Call For Art and Auction Items

Artists are invited to contribute works for this event.  

In addition to art OSU would also appreciate service certificates such as hair cuts, car detailing, or oil change, as well as gift certificates for restaurants, clothing stores, department stores, and other items.  Both large or small donations are welcome. Contact OSU Manager Emily Hepworth at 435-233-8213 for more information and to arrange donations.

Several OSU Musicians and community members are also contributing for the Silent Auction.  

Watch here as we add items.

Soiree directed by Suzanne Tegland and Ariel Wolter Rhoades
with assistance from Aaron and Emily Bradley.

Fine art photographer Gregory Mauger, of P&G Photography, and acclaimed framer, Sean Arnold, of The Art Center, are proud to support the Orchestra of Southern Utah.  
Title: Virgin River Narrows
Limited Edition #7/20. COA attached to back of the picture. Photo is officially sold out. This is the only copy available not through a third party. Custom framing and matting, including museum glass.

Retail Price: $695.00 

Antique Czechoslovakian crystal earrings
Handmade pitcher by Cedar City local, Zach Kunz. It is porcelain fired in a cone 10 salt firing. It is also dishwasher and microwave safe.

Blanket donated by OSU patron
Handcrafted earrings donated by Artisan's Gallery

Blanket donated by OSU Musician Kaer Neumann

Quilt donated by LuAnne Brown, OSU Concertmaster
Emily Hepworth shows an artistic handbag donated by Steve Yates of Artisan's for the Silent Auction.

"Bryce Glow" by Sara Penny, photograph

Friday, April 3, 2015

Make Reservations Now for Special Dinner and Concert Honoring Veterans and Active Military

The Orchestra of Southern Utah Hosts Dinner for Veterans on April 16th
December 7, 1941 marked a dark day in American history.  Following the Japanese attack on Pearl Harbor and the loss of over 2,500 lives, Congress declared war on Japan, and by extension, Nazi Germany.  The war continued for over three years and more than 400,000 soldiers, sailors, marines, airmen, and military personnel lost their lives or remained missing in action by the end.  Finally, on May 8, 1945, the enduring determination and sacrifice of American veterans was rewarded with the news that the war with Germany was over.  Victory in Europe had come!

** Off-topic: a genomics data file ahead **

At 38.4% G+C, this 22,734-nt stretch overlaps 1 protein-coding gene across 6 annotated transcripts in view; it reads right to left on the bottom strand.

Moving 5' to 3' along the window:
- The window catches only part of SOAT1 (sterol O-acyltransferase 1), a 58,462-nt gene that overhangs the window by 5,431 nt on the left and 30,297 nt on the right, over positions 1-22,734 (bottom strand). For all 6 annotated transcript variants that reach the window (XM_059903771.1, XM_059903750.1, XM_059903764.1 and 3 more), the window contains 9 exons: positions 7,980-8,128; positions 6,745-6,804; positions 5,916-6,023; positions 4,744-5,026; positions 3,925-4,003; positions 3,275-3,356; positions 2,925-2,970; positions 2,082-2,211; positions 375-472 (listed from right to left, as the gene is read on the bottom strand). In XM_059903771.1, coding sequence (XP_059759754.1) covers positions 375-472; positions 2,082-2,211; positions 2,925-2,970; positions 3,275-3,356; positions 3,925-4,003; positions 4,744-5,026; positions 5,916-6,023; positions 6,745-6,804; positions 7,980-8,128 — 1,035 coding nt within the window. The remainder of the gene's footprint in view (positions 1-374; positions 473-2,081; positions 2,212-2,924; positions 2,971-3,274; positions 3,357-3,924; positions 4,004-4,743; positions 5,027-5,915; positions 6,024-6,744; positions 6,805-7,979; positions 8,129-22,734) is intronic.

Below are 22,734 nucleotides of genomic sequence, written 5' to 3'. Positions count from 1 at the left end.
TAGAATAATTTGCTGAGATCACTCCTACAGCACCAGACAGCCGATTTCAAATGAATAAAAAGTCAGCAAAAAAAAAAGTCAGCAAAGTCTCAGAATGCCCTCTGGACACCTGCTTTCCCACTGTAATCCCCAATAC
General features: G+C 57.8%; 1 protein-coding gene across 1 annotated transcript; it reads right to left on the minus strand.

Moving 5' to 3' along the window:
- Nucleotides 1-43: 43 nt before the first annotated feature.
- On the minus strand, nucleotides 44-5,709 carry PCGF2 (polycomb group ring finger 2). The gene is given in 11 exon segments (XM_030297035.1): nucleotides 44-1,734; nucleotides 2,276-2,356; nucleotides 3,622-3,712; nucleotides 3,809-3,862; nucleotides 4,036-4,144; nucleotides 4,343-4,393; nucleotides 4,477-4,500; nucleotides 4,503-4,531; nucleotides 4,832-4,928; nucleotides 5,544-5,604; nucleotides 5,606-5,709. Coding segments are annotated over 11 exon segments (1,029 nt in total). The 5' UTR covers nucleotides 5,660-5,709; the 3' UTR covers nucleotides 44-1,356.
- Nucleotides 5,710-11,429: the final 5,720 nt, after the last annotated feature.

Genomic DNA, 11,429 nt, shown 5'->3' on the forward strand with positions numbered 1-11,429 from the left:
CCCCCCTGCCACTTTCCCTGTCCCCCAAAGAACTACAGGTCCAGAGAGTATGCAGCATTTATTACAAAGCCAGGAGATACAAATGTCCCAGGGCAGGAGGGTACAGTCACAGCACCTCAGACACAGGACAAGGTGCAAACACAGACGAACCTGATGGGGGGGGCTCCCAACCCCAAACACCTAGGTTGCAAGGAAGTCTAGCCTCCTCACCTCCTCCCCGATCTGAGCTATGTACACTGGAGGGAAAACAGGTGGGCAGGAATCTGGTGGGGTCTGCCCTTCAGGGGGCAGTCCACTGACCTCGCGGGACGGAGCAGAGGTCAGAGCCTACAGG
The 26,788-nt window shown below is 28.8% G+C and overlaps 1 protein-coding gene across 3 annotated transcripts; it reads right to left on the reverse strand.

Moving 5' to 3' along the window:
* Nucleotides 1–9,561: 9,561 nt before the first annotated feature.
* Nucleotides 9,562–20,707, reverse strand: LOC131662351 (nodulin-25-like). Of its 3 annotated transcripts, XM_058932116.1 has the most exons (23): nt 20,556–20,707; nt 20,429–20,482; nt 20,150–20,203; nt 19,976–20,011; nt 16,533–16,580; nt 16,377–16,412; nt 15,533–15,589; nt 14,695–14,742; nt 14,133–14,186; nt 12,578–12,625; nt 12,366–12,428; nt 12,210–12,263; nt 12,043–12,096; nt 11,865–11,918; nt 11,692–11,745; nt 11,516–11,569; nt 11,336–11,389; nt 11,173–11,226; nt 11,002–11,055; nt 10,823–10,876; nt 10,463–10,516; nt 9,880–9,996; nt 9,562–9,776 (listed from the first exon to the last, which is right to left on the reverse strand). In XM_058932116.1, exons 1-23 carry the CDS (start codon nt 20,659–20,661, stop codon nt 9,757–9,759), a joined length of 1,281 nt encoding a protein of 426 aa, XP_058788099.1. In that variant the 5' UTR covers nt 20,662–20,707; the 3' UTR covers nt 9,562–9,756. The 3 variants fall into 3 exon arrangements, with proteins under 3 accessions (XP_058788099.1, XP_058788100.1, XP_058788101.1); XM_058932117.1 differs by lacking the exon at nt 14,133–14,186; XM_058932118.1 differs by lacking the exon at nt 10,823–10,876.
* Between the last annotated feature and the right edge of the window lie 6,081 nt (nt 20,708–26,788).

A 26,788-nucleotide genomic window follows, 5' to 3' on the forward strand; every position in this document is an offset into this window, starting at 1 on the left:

On May 8, America will celebrate the 70th anniversary of the Victory in Europe.  With appreciation and thanks to veterans, the Orchestra of Southern Utah would like to extend an invitation to a complimentary dinner and concert in their honor.  The dinner will take place at 6:00 pm on Thursday April 16th at the Heritage Theatre in Cedar City and is free for all military veterans and those on active duty.  For all others, admission to the dinner is $3 for those with a season ticket, $13 for dinner and single ticket.  Concert tickets remain $10 for adults and $5 for students with six tickets for $30. Veteran and active military concert tickets are discounted to $5.
Due to limited seating, a ticket will be required for each person.  Tickets may be reserved by phone at 435-233-8213 or purchased at Heritage Theatre box office.  They are available on a first-come, first-served basis so please request your tickets early.  Following the dinner, the Orchestra of Southern Utah will perform the concert Remembrance of Victory in Europe.  OSU concerts are recorded, we request that children under the age of six not attend.   Music includes the Star Spangled Banner, Victory at Sea written by Richard Rodgers, Fanfare for the Common Man written by Copland, two movements of the New World Symphony by Dvorak, Prayer by Bloch and Kol Nidrei by Bruch.  Soloists are violist Ling Yu and cellist Nina Hansen. The themes from the movie Lawrence of Arabia represent the 100 anniversary of World War I.

We are assembling a slide show presentation to recognize our military serviceman for their incredible gift to our country.  If you know a veteran or an individual on active duty, please send a picture to Emily Hepworth, OSU manager, at